This month, 494 years ago, Martin Luther was excommunicated from the Roman Catholic Church by Pope Leo X. Luther was 38 at the time. The controversy which led to his eventual banishment from the church had been brewing for several years. He questioned the practice of indulgences, arguing that it had become a commercial racket without any sort of warrant in Scripture. He questioned the church’s understanding of salvation itself, arguing that it is only Christ’s death, not our merit, which secures our salvation. He questioned the authority of the pope, arguing that if the pope could be shown to be teaching something contrary to Scripture, one must stick to Scripture and ignore the pope.
If you read Luther’s later writings, in the 1530s and 40s, you’ll notice an increasingly bitter spirit in him. Luther’s famous biographer, Roland Bainton, once said that it would’ve been better for Luther’s legacy if he hadn’t written anything at all after his 1529 catechism. Luther’s attacks on the Roman Catholic Church become increasingly vicious, increasingly emphatic, and increasingly hostile. In his famous debate with Erasmus, Luther called his opponent’s book “dog drivel”. At first glance, you might surmise that Luther was a grouchy old man who didn’t really belong in the church after all if his heart was so full of malice.
To understand Luther’s venom, you must understand the context in which his books were written. From 1521 onward, Luther was an “outlaw”. According to the pope and the emperor, he was not worthy to live and should be killed by any who had the chance. His books were burned. Is it any wonder that his long years of persecution skewed his perspective and that he had some less than flattering words to say about his persecutors? Luther, great theologian that he was, after all was only human.
Luther fully expected God to vindicate him and for God to avenge his enemies who’d inflicted so much suffering on him. Was it a fleshly or ungodly desire for Luther to expect God to avenge his persecutors? No. This is entirely consistent with the psalms penned by David as he fled for his life from Saul. Consider also Question 52 of the Heidelberg Catechism. It asks, “What comfort is it to you that ‘Christ shall come again to judge the quick and the dead’?” The answer given is, “That in all my sorrows and persecutions, with uplifted head I look for the very same person, who before offered himself for my sake, to the tribunal of God, and has removed all curse from me, to come as judge from heaven: who shall cast all his and my enemies into everlasting condemnation, but shall translate me with all his chosen ones to himself, into heavenly joys and glory.”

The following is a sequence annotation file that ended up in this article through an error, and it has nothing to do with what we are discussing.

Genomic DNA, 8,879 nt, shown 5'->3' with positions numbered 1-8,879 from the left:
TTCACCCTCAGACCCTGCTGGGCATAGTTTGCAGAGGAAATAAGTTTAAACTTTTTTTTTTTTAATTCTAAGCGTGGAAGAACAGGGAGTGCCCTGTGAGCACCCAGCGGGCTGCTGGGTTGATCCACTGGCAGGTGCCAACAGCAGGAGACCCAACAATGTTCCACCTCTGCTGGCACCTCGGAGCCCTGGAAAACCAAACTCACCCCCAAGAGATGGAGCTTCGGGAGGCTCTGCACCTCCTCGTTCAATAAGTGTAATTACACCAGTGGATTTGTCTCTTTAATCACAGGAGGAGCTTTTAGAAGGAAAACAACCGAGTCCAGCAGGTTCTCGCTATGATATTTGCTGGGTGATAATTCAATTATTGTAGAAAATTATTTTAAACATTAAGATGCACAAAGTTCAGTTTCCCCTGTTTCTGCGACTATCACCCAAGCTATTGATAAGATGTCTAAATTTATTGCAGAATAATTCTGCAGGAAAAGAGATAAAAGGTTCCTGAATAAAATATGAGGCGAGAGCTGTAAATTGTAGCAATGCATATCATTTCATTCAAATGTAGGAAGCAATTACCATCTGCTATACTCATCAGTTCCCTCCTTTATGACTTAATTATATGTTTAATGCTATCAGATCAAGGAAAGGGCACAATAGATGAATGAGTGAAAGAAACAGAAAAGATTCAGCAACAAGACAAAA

When I first read this catechism years ago, I have to confess this question bothered me. It seemed wrong to, as this answer implies, take “comfort” at the thought of God casting “my enemies into everlasting condemnation”. I’ve come to see, though, that my response was what it was because at that time I’d never really had any serious enemies. It’s easy to condescendingly think someone is behaving in an uncivilized manner towards his enemies if you yourself have never really had any enemies to speak of. If you’ve really been persecuted, really been mistreated by really evil people with really diabolical plans against you, it’s not possible to not want (and want very badly) for God to vindicate you and set the record straight. The Heidelberg Catechism is not endorsing something contrary to the Sermon on the Mount, wherein Christ commands us to love our enemies. Heidelberg is not remotely encouraging Christians to avenge themselves when mistreated. Heidelberg is merely encouraging Christians to take comfort in knowing that God will avenge them.
If you are finding it difficult to bear up under unbearable injustice, take heart in knowing that Christ sees you suffering and Christ is just as offended by the injustice as you are–actually, infinitely more so. It’s not a sign of weakness if you are upset when you experience injustice; it merely means that you have a moral code, a conscience, that instinctively reacts against injustice. God doesn’t want you to approve or condone your enemies’ actions if they have mistreated you. Martin Luther understood this. Forgiving your enemies doesn’t remotely mean regarding their heinous acts as anything other than heinous. It is okay to ask for God to avenge you and to take comfort in knowing that he will. Luther didn’t become his own avenger, a vigilante who went tracking down his enemies. He entrusted the outcome to God. Trusting the outcome to God doesn’t mean, though, ceasing to petition God for vindication.
Did Luther sometimes go too far in lashing out verbally against his enemies? Perhaps. But really the only person qualified to chastise Luther in this regard would be someone who’d gone through the same sorts of trials Luther himself experienced. Let those who’ve never seen a day of combat think twice before barking out advice to those on the front line and in the trenches.